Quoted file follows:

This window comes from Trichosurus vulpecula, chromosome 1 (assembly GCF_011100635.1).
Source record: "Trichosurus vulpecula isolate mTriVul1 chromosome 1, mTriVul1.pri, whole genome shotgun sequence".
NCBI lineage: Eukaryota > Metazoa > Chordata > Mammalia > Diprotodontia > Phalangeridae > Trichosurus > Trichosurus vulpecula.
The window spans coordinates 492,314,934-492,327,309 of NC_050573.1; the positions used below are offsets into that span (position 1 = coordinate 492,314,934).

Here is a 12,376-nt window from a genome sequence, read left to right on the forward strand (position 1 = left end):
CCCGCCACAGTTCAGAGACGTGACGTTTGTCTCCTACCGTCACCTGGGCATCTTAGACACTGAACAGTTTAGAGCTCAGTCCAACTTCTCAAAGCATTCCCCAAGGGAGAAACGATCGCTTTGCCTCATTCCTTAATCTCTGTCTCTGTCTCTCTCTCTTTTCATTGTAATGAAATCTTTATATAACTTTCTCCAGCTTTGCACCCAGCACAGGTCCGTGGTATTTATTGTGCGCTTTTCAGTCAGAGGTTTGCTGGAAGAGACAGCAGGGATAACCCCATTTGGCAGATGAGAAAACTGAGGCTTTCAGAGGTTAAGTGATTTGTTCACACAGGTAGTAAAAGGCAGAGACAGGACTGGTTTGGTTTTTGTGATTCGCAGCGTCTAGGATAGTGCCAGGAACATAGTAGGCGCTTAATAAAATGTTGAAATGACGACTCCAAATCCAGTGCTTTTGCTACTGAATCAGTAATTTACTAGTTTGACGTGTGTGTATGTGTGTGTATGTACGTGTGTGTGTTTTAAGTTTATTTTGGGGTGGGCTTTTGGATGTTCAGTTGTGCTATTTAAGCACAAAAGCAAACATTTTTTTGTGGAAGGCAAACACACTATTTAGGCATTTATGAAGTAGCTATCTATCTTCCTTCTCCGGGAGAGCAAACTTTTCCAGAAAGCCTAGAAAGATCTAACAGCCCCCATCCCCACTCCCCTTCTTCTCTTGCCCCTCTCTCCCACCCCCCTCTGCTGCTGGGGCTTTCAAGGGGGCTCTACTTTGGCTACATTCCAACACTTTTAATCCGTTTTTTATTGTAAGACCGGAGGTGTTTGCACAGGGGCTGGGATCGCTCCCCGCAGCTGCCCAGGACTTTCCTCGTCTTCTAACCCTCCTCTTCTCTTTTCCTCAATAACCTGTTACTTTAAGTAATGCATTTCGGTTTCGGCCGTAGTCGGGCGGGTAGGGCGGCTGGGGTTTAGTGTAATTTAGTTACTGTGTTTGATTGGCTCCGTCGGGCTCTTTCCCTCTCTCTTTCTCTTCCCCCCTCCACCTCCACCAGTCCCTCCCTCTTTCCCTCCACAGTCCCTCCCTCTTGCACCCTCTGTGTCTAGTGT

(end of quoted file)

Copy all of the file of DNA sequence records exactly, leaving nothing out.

This window comes from Trichosurus vulpecula, chromosome 1 (assembly GCF_011100635.1).
Source record: "Trichosurus vulpecula isolate mTriVul1 chromosome 1, mTriVul1.pri, whole genome shotgun sequence".
NCBI lineage: Eukaryota > Metazoa > Chordata > Mammalia > Diprotodontia > Phalangeridae > Trichosurus > Trichosurus vulpecula.
The window spans coordinates 492,314,934-492,327,309 of NC_050573.1; the positions used below are offsets into that span (position 1 = coordinate 492,314,934).

Here is a 12,376-nt window from a genome sequence, read left to right on the forward strand (position 1 = left end):
CCCGCCACAGTTCAGAGACGTGACGTTTGTCTCCTACCGTCACCTGGGCATCTTAGACACTGAACAGTTTAGAGCTCAGTCCAACTTCTCAAAGCATTCCCCAAGGGAGAAACGATCGCTTTGCCTCATTCCTTAATCTCTGTCTCTGTCTCTCTCTCTTTTCATTGTAATGAAATCTTTATATAACTTTCTCCAGCTTTGCACCCAGCACAGGTCCGTGGTATTTATTGTGCGCTTTTCAGTCAGAGGTTTGCTGGAAGAGACAGCAGGGATAACCCCATTTGGCAGATGAGAAAACTGAGGCTTTCAGAGGTTAAGTGATTTGTTCACACAGGTAGTAAAAGGCAGAGACAGGACTGGTTTGGTTTTTGTGATTCGCAGCGTCTAGGATAGTGCCAGGAACATAGTAGGCGCTTAATAAAATGTTGAAATGACGACTCCAAATCCAGTGCTTTTGCTACTGAATCAGTAATTTACTAGTTTGACGTGTGTGTATGTGTGTGTATGTACGTGTGTGTGTTTTAAGTTTATTTTGGGGTGGGCTTTTGGATGTTCAGTTGTGCTATTTAAGCACAAAAGCAAACATTTTTTTGTGGAAGGCAAACACACTATTTAGGCATTTATGAAGTAGCTATCTATCTTCCTTCTCCGGGAGAGCAAACTTTTCCAGAAAGCCTAGAAAGATCTAACAGCCCCCATCCCCACTCCCCTTCTTCTCTTGCCCCTCTCTCCCACCCCCCTCTGCTGCTGGGGCTTTCAAGGGGGCTCTACTTTGGCTACATTCCAACACTTTTAATCCGTTTTTTATTGTAAGACCGGAGGTGTTTGCACAGGGGCTGGGATCGCTCCCCGCAGCTGCCCAGGACTTTCCTCGTCTTCTAACCCTCCTCTTCTCTTTTCCTCAATAACCTGTTACTTTAAGTAATGCATTTCGGTTTCGGCCGTAGTCGGGCGGGTAGGGCGGCTGGGGTTTAGTGTAATTTAGTTACTGTGTTTGATTGGCTCCGTCGGGCTCTTTCCCTCTCTCTTTCTCTTCCCCCCTCCACCTCCACCAGTCCCTCCCTCTTTCCCTCCACAGTCCCTCCCTCTTGCACCCTCTGTGTCTAGTGT